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Where was G-d during the Holocaust?

by Rabbi Dovid Dubov


Library » Philosophy » Pain and Suffering » Holocaust | Subscribe | What is RSS?


Belief After the Holocaust

The Holocaust is the most common obstacle for the contemporary Jew strugling with faith. S/he asks: Where was G–d during the Holocaust? How can you believe in G–d after the Holocaust? If G–d is just and righteous how could He allow the Holocaust to happen?

It is important to note that the question itself is not an obstacle to faith. To the contrary, one can only ask these questions if s/he wants to believe, or deep down already does believe, that there is a G-d. If there is no G-d, there is no question.

Without a G–d, the world has no destiny and no purpose. Human beings may decide to act as they wish for there is no accountability. Super races may be formed and only the fittest will survive. In a G–dless world the Holocaust is not a theological question, rather a statement of how low man can stoop. The question becomes rhetorical – not, “where was G–d during the Holocaust?” but rather, “where was man during the Holocaust?”

So faith per se is not challenged by the fact that the believer does not understand, for which mortal being can truly comprehend the ways of the Almighty? Conversely, because s/he believes but can't understand, the mortal human is terribly disturbed and upset, and must therefore question. Some incomplete response must therefore be supplied so that the believer may continue to serve uninterruptedly and undisturbed.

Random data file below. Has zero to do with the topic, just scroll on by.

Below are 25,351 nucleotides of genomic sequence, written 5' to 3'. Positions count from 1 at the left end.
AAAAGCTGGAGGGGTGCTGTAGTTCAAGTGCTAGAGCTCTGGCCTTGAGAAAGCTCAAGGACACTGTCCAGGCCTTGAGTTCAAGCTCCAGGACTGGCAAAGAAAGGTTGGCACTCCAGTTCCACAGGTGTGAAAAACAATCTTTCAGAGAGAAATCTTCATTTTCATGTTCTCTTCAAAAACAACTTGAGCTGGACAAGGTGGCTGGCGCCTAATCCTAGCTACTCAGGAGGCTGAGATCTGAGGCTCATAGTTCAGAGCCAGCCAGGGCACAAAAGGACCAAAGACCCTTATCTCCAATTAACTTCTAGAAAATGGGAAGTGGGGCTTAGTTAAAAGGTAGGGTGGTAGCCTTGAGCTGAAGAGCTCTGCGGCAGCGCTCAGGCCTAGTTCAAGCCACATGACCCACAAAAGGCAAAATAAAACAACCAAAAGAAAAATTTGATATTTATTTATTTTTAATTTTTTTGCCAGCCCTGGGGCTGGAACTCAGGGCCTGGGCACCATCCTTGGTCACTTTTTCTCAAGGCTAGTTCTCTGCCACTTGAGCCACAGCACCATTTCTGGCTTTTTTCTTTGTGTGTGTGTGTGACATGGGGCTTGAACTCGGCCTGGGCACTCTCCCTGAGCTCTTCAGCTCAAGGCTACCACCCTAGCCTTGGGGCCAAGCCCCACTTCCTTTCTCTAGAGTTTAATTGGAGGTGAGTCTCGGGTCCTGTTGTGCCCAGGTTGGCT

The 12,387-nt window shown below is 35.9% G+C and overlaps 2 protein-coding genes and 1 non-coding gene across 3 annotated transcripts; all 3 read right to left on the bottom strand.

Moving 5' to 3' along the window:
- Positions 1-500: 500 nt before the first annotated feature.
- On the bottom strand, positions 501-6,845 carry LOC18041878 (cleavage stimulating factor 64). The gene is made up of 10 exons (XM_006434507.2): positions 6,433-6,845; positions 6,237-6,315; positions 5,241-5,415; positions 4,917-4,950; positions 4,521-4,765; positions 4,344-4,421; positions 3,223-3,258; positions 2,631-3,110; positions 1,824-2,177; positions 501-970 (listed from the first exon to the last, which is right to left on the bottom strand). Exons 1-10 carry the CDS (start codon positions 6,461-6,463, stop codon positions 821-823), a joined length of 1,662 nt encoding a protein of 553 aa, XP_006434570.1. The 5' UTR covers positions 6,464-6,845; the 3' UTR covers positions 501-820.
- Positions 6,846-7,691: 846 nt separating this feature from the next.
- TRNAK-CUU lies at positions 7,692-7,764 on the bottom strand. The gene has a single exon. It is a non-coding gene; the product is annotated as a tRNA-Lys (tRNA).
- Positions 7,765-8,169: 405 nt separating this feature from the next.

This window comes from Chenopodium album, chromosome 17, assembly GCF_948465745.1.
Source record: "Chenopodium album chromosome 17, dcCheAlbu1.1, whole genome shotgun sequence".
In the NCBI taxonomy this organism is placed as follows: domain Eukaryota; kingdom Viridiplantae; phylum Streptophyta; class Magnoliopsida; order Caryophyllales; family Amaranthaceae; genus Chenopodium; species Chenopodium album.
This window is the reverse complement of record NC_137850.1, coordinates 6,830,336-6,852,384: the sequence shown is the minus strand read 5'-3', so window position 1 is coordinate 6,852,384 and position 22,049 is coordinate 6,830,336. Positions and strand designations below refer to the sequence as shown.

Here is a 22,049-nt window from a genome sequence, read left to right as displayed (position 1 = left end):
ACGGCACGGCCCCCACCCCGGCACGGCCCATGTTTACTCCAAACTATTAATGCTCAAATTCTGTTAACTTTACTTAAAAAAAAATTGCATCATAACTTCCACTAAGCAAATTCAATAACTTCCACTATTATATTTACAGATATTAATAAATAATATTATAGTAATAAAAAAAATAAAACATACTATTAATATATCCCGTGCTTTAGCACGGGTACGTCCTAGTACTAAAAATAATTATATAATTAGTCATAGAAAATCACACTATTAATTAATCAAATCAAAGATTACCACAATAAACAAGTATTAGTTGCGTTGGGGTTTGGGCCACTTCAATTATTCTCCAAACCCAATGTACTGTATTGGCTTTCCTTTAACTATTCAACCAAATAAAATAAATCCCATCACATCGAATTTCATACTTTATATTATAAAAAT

The conflict between tragedy and faith is not new ... Anti-Semitism was nothing new.
Faith versus Tragedy

The conflict between tragedy and faith is not new. Anybody knowledgeable in Jewish history will realize that our people have undergone the most terrible persecutions and genocide at the hands of many oppressors. The believing Jew of 1940 knew about the pogroms, crusades, destruction of the Temples, he read out aloud on the Seder night, “In each generation they rise over us to destroy us,” and yet it did not shake his faith. Anti-Semitism was nothing new.

The same method by which the Jew of 1940 knew about the past and yet kept his faith could be employed after the Holocaust. The philosophical question of “Shall the Judge of the earth not do justice?” applies just as much to the seemingly meaningless suffering of an individual as to that of six million individuals. If it could be dealt with on an individual basis before the Holocaust, it could be dealt with in the same way afterwards. The difference is one of quantity, but the quality of the question remains the same.

Faith in Man or G-d

In truth however, Hitler’s Final Solution was something novel in that few people believed that in the 20th Century, when civilization had reached its intellectual and ethical peak, such genocide was conceivable. Public consensus, supported by the media, reassured us that we could no longer return to the Middle Ages. However, the philosophers and poets of Berlin, with their fine manners and high society, turned into the world’s greatest murderers. The Holocaust was not only perpetrated by monsters, but connived at by an entire nation numbering close to one hundred million people.